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1.2 How Can We Use Machine Learning?

What we covered in this video lecture

In the first video, we discussed the four common application areas of machine learning:

  1. Making predictions (e.g., predicting whether an email is a spam email or not)
  2. Compressing data (e.g., for storing or exploring high-dimensional datasets)
  3. Generating new data (e.g., creating new cat images)
  4. Learning a series of actions (e.g., moving a warehouse robot)

As an alternative categorization, we discussed the three classic categories of machine learning in the second video.

  1. Supervised learning (making predictions from labeled data)
  2. Unsupervised learning (discovering patterns in unlabeled data; data compression & exploration)
  3. Reinforcement learning (learning a series of actions)

Additional content

Below are some additional resources on the different subfields of machine learning (and by extension: deep learning):

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Quiz: 1.2 How Can We Use Machine Learning? Part 1

Using machine learning, we can compress a 784-dimensional handwritten image into … (Check all that apply)

We can certainly compress data down to 1 dimension (however, it may come at a large information loss).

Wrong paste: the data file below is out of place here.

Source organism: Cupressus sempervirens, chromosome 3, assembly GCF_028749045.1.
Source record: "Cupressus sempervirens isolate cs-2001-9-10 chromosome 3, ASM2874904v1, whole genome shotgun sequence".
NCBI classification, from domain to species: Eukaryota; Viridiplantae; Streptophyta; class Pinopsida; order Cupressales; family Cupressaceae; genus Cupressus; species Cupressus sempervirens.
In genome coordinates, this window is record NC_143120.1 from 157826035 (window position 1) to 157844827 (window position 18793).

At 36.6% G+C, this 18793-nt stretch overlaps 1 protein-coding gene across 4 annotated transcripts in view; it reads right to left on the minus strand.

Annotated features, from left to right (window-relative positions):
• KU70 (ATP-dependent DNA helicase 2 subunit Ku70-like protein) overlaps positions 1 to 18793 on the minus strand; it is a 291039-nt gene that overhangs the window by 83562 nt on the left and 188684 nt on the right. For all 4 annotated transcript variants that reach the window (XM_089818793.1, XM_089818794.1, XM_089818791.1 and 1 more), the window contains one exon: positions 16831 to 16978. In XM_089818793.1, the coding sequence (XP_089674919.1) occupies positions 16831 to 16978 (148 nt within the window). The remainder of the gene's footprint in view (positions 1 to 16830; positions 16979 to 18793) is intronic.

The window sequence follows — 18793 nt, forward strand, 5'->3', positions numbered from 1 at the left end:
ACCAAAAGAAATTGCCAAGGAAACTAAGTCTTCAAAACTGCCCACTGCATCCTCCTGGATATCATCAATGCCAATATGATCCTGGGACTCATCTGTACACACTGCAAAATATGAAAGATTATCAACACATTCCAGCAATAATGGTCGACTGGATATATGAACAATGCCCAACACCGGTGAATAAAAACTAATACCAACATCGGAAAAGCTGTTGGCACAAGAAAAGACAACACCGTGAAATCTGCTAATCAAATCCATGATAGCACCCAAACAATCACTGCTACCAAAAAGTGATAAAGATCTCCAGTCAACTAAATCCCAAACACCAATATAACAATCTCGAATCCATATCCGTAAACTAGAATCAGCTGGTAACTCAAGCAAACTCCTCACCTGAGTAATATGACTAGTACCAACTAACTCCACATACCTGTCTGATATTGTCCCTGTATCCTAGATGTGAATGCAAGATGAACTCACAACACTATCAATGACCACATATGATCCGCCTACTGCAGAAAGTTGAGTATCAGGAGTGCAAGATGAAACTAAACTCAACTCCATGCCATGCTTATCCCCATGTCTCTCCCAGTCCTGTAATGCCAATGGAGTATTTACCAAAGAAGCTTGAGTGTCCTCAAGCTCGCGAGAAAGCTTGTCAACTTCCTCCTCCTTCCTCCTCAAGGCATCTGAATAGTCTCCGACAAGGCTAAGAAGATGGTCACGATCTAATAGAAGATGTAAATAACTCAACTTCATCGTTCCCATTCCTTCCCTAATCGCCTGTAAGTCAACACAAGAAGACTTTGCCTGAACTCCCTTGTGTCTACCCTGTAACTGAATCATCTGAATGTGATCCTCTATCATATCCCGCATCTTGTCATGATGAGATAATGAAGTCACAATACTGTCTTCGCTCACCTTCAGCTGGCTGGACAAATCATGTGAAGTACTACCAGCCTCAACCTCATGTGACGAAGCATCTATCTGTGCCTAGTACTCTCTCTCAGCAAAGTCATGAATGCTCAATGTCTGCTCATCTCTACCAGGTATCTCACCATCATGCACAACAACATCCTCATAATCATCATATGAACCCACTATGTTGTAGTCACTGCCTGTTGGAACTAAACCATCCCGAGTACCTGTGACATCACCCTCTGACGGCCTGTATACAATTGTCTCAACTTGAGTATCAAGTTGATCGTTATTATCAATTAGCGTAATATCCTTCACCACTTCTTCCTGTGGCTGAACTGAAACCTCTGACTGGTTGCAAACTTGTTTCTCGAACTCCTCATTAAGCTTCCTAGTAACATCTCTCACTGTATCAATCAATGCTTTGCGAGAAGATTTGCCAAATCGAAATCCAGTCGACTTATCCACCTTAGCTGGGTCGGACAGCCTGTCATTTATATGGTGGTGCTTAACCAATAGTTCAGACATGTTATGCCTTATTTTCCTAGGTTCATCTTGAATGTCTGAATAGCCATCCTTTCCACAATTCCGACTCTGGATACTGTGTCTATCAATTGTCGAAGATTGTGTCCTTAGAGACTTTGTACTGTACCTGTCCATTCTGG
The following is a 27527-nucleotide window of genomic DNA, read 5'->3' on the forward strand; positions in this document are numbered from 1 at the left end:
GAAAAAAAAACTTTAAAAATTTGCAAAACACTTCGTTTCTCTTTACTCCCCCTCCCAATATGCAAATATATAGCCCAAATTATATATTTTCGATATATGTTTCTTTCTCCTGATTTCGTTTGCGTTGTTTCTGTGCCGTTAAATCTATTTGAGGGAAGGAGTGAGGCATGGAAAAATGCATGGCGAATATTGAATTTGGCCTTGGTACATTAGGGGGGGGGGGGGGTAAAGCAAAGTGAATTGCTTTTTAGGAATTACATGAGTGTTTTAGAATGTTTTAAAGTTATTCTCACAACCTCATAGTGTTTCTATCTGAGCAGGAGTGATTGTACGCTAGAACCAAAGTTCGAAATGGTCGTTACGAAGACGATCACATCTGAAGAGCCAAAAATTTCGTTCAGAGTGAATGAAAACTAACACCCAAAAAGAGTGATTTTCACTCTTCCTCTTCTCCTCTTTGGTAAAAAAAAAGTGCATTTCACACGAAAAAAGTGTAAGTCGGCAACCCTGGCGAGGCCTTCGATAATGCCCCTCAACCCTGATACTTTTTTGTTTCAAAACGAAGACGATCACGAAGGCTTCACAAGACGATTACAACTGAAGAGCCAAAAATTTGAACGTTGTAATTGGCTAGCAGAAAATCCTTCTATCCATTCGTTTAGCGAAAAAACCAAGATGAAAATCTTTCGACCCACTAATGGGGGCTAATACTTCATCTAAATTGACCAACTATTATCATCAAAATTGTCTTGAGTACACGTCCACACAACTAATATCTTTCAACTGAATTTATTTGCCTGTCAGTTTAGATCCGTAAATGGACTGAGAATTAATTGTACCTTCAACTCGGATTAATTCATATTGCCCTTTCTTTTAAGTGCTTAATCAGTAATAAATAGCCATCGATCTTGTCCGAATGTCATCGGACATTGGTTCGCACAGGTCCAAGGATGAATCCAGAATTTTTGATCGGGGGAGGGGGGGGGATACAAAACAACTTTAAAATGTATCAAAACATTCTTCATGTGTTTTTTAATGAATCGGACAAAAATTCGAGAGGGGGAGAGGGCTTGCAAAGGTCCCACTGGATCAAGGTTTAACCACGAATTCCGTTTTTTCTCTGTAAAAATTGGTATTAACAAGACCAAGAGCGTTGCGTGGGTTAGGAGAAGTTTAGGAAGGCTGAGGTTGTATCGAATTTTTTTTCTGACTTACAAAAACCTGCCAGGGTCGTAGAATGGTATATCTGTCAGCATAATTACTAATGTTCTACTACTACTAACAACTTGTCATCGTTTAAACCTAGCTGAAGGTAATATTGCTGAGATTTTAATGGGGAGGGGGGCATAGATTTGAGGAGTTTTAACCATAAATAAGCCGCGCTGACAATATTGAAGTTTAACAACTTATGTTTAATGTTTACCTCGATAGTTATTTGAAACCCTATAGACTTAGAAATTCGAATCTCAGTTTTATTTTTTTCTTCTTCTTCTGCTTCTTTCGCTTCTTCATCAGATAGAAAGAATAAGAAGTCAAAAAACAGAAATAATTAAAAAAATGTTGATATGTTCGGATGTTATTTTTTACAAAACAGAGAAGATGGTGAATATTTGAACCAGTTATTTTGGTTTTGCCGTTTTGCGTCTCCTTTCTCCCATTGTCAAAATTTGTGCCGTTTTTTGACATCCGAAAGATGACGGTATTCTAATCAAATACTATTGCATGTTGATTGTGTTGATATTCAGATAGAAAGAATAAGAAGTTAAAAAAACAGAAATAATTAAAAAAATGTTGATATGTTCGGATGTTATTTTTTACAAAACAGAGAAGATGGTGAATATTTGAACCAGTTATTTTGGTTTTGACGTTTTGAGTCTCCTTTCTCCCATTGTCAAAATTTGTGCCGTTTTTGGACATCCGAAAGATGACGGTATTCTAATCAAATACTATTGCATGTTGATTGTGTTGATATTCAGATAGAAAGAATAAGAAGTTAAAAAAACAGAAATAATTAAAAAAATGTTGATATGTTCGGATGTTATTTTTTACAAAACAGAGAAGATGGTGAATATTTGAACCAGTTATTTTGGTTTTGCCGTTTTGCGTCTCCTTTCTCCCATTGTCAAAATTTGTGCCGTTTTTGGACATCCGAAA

Correct. We have seen an example in a lecture video.

Correct. This is analogous to compressing the data to 2D, which we have seen in the lecture video.

Correct. The number of dimensions we compress the data to is arbitrary. However, compressing data to smaller dimensions typically comes at a higher information loss.

Please answer all questions to proceed.

Quiz: 1.2 How Can We Use Machine Learning? Part 2

Generating new data can be considered as a subcategory of …

Incorrect. Generative machine learning can be supervised, but most approaches are unsupervised.

Incorrect. Most approaches to generative learning are unsupervised, but supervised methods exist as well.

Correct. Both supervised and unsupervised methods for generative learning exist. Sometimes, the same unsupervised generative model (e.g., variational autoencoder, not covered in this class) can be converted into a supervised one (e.g., conditional variational autoencoder).

Please answer all questions to proceed.
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Unit 1.2

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